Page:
The company said Monday that as many as 250 of these virtual systems for Web security, threat prevention and remote access could run on a Check Point gateway, wholly compartmentalized from each other if need be, perhaps each managed by a different group within a larger business, each with separate virtual switching and routing for each network segment.
Each would have customized software blades and policies intended to meet specific business needs. Fred Kost, head of product marketing at Check Point, says the new Virtual Systems was developed to adapt to increased use by enterprises of cloud-based applications or internal virtualized systems.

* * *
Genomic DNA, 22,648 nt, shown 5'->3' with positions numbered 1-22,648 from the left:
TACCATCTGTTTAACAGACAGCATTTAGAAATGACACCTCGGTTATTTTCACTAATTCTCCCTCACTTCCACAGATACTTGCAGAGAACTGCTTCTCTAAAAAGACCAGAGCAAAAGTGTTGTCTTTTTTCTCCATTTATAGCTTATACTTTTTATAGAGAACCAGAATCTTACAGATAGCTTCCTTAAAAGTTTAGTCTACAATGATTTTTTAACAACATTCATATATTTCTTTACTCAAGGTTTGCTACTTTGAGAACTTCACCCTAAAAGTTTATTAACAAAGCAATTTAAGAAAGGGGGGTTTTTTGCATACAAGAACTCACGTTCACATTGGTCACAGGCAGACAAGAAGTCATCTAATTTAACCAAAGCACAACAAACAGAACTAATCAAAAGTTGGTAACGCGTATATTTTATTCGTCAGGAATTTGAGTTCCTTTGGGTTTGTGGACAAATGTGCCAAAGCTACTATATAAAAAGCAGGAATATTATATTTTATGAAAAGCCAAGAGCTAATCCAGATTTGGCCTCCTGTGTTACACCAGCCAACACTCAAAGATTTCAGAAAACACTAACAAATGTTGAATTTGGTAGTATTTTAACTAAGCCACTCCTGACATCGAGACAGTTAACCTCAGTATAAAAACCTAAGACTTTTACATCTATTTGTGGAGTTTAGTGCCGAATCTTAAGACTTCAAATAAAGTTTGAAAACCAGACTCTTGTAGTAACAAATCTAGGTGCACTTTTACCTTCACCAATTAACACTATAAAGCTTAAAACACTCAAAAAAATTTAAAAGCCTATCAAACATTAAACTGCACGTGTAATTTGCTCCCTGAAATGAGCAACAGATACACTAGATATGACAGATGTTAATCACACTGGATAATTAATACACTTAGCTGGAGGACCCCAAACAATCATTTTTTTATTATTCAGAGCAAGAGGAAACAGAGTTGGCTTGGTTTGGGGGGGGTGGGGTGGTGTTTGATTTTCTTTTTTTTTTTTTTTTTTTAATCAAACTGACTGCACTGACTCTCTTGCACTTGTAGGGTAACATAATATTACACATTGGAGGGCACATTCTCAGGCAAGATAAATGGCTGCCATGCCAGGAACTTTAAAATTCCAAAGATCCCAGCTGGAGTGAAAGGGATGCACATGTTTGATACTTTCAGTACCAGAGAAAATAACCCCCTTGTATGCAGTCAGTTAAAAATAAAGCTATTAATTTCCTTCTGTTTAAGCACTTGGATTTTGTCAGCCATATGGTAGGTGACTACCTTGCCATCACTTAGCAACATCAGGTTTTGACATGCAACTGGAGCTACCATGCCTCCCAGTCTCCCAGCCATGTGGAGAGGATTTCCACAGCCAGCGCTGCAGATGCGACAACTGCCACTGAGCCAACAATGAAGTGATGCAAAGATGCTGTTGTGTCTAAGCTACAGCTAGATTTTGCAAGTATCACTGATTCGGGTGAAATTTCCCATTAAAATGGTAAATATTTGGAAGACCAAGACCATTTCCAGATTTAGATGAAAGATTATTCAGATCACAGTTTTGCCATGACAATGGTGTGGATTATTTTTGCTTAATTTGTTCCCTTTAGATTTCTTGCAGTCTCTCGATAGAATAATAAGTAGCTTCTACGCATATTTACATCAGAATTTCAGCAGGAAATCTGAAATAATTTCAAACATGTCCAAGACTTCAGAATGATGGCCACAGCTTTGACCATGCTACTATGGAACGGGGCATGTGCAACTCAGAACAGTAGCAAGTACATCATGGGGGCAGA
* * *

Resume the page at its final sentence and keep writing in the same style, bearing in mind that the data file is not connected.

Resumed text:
It’s intended to eliminate “box sprawl,” where gateways often “are not even fully utilized,” he added, and as such is constructed to be a potential migration path for current Check Point customers.
Check Point Virtual Systems, based on the company’s updated 64-bit GAiA operating system, might be used at the edge of the enterprise network or deeper inside for network segments. To be clear, says Kost, Check Point Virtual Systems do not run directly on virtualization platforms such as those from VMware Inc. or Microsoft Corp..
The design of the Check Point Virtual Systems, which makes use of load-balancing technology, can be scaled up. Pricing starts at US$3,000 for three virtual systems, though would range into tens of thousands of dollars for more extensive numbers of Check Point virtual systems consolidated into a single appliance or server.